We cover four updates on Covid testing, medicines and vaccinations in France today (Friday, January 28).
1. Free tests at pharmacies
At-home antigen Covid tests are now available for free from pharmacies upon presentation of an ‘attestation sur l’honneur’ (sworn statement). The statement attests that you are fully vaccinated, are a contact case and have had a negative PCR test.
Tests are required for contacts of confirmed cases to ensure that they are Covid-free.
Recap of the rules for contact cases:
Fully-vaccinated contact cases no longer need to self-isolate but they must self-test on day one, day three, and day five.
Unvaccinated contacts must self-isolate for seven days after they are notified as a contact, and test on day one, day three, and day five.
Contact children aged under 12 must take tests on day one, day three, and day five, and if the test is negative, parents must sign another document, "Attestation sur l’honneur – Retour à l’école d’un cas contact après un autotest" (Sworn statement, return to school for a contact case after a self-test).
2. Anti-Covid pill approved by European Medicines Agency
Paxlovid, the anti-Covid pill by American lab Pfizer, has been approved by the European Medicines Agency (EMA). It is the first anti-Covid pill to have received EMA approval.
In a statement, the EMA said it “recommended the authorisation of Paxlovid for Covid-19 treatment in adults who do not need extra oxygen, who have a strong risk of the illness becoming severe”.
French health authority La Haute autorité de Santé had already approved early access to the pill in some cases, in December 2021.
Clinical trials have shown that the antiviral pill reduces the risk of developing a severe form of Covid (needing hospitalisation) by 85%, and that it is also effective against the Omicron variant.
The treatment plan is three pills per day for five days, starting as soon as possible after the first positive Covid test, and within five days maximum after the appearance of symptoms.
3. Pharmacists warn of risk of incorrect test results due to cold weather
Self-tests and antigen tests can show an incorrect false positive result when taken in temperatures of around 2C or less as cold temperatures can affect the chemical workings of the tests, pharmacists in France have warned.
This is especially a risk for tests taken in the many outdoor testing marquees or tents.
Some tent staff have been trying to find indoor spaces to store and perform the tests as a result – even if only a temporary portable cabin – “to ensure the results are as trustworthy as possible”, one worker told FranceInfo.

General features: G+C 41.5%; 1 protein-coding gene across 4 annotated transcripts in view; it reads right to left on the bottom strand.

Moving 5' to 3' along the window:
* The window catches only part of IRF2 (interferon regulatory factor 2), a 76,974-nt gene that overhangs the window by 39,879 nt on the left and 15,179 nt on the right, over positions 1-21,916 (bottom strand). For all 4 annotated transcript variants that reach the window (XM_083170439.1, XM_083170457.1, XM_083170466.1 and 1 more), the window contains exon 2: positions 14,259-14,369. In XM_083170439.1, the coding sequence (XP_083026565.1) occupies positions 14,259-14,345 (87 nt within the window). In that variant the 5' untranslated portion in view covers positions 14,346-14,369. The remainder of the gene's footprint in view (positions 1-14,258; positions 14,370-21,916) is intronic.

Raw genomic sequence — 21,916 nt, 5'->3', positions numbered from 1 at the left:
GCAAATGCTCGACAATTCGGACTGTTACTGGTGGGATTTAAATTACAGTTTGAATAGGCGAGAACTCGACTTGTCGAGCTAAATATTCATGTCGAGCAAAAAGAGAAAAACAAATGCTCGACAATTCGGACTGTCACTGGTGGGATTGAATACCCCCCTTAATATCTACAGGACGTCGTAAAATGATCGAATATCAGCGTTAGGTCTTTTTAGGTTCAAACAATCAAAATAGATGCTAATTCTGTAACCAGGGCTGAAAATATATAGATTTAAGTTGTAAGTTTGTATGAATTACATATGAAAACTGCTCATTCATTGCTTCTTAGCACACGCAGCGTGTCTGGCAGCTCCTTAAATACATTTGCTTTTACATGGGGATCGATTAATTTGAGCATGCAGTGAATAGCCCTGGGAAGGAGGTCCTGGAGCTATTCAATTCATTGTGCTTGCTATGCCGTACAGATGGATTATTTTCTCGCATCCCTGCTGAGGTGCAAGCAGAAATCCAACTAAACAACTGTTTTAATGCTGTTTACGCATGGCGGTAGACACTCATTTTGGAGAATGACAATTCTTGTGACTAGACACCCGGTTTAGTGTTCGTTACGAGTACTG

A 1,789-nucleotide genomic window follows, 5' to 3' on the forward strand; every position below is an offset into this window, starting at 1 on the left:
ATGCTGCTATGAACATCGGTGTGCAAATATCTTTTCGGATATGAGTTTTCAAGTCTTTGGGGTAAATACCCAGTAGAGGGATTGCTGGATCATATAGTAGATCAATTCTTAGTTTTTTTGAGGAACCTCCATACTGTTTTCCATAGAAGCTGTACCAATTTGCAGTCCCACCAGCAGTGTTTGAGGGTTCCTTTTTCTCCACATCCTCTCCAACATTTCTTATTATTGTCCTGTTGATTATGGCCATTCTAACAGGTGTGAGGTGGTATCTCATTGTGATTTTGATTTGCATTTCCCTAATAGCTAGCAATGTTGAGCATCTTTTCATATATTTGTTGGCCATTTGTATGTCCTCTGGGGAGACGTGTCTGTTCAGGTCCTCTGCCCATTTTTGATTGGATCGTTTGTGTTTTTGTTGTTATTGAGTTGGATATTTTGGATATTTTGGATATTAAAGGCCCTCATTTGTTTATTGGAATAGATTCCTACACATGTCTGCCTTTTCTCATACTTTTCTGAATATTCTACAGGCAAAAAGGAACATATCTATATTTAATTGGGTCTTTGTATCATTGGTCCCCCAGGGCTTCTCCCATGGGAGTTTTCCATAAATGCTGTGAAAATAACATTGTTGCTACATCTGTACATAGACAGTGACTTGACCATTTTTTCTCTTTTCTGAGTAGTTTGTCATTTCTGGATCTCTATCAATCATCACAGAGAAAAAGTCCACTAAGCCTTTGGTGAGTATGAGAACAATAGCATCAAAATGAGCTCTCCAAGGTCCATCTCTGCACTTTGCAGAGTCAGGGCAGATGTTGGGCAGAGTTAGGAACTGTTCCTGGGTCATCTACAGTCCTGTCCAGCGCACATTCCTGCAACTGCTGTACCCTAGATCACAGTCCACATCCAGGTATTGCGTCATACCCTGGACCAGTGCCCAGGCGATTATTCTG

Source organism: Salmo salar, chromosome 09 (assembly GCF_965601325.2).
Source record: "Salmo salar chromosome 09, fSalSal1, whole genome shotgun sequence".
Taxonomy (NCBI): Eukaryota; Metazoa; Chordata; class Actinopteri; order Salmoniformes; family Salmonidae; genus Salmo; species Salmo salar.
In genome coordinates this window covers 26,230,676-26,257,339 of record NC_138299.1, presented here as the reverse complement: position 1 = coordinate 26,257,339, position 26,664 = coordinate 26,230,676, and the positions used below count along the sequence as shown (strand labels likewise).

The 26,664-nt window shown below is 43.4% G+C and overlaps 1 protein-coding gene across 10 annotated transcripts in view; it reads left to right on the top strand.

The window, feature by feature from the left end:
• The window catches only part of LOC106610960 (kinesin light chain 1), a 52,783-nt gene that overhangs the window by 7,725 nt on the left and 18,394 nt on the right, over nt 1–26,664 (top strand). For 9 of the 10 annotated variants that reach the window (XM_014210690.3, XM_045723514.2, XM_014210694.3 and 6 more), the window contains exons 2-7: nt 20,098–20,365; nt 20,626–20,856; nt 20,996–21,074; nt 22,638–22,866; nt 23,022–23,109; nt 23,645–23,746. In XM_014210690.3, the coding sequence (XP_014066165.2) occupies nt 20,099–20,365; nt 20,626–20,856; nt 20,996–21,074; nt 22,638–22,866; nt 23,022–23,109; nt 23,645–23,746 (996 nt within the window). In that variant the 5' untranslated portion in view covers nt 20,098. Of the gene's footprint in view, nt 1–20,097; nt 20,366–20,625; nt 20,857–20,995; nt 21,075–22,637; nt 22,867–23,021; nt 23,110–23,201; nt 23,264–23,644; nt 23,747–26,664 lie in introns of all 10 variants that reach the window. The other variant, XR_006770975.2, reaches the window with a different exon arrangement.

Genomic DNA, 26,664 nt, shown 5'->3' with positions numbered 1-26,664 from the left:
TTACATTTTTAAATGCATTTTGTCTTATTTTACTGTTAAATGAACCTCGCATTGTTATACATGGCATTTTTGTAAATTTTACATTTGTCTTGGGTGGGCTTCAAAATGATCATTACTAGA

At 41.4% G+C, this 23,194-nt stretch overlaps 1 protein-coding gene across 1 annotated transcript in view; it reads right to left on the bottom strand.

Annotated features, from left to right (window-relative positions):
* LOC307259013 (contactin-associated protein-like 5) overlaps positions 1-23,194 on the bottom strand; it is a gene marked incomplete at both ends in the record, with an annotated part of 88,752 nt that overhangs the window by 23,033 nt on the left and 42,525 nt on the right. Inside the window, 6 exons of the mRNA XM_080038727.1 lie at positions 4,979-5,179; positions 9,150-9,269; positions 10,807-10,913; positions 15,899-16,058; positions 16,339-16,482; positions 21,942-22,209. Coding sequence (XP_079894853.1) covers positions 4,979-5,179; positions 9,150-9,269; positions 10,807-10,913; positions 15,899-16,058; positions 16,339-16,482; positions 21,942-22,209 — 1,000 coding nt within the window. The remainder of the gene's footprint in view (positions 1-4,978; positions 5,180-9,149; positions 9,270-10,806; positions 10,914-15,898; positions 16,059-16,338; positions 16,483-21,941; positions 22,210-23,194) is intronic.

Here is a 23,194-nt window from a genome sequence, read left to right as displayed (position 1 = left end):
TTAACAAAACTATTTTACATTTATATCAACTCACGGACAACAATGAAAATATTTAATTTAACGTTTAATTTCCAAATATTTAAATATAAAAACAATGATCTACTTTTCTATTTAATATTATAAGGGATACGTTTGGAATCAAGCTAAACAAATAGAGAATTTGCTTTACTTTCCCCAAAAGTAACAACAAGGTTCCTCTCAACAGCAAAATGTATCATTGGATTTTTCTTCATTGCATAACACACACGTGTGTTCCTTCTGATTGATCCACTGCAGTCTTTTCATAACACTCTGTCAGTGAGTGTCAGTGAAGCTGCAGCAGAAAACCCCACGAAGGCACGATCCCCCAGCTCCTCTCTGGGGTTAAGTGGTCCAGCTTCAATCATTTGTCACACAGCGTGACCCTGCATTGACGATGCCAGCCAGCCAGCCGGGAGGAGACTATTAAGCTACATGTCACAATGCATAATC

Pharmacist union l'Union de syndicats de pharmaciens d'officine (USPO) is calling on the government to perform more checks on outdoor testing tents, and reminding staff that the tests can be sensitive to the cold.
"Tests should not be stored in the cold [...] and then, when they are performed, they should be done above 7 or 8 degrees," said Gilles Bonnefond, the spokesperson for USPO.
President of medical biologists union le syndicat national ‘’Les Biologistes médicaux’’ (Biomed) told FranceInfo that self-tests should be used “with caution”, because they are not as reliable as PCR tests.
He said: “Self-tests do not detect large viral charges, so they are less than 44% reliable for people without symptoms. Out of 10 infected people [without symptoms], there will probably be seven to eight false negatives with self-tests.”
He also said that people are advised to “test less, but better”, and that it is only really useful for people who have symptoms. He said that testing people who have already tested positive, just to see if they are still contagious, was largely a waste of tests.
4. Healthcare staff must have mandatory booster jab
From Sunday, January 30, healthcare staff are required to have a booster jab in order to continue working.
The rules mean that in practice, directors are required to collect proof of booster vaccination from 2.7 million staff by Sunday.
However, some hospital directors have said that this is adding extra complications to an already difficult time, as Omicron continues to spread.
Maxime Morin, director of the Roubaix hospital, told FranceInfo that he had only collected half the certificates required from his staff. He said: “It’s not really a good time, at very short notice, when establishments are already very busy and affected by this [Omicron] wave.
“We have enough to do without adding this problem.”
Hospitals also have to keep track of which staff have had the booster, and which have not because they have recently recovered from the infection.
And, from February 15, booster doses will be required four months, rather than seven months, after the last injection, adding extra pressure on staff who have not yet had their booster.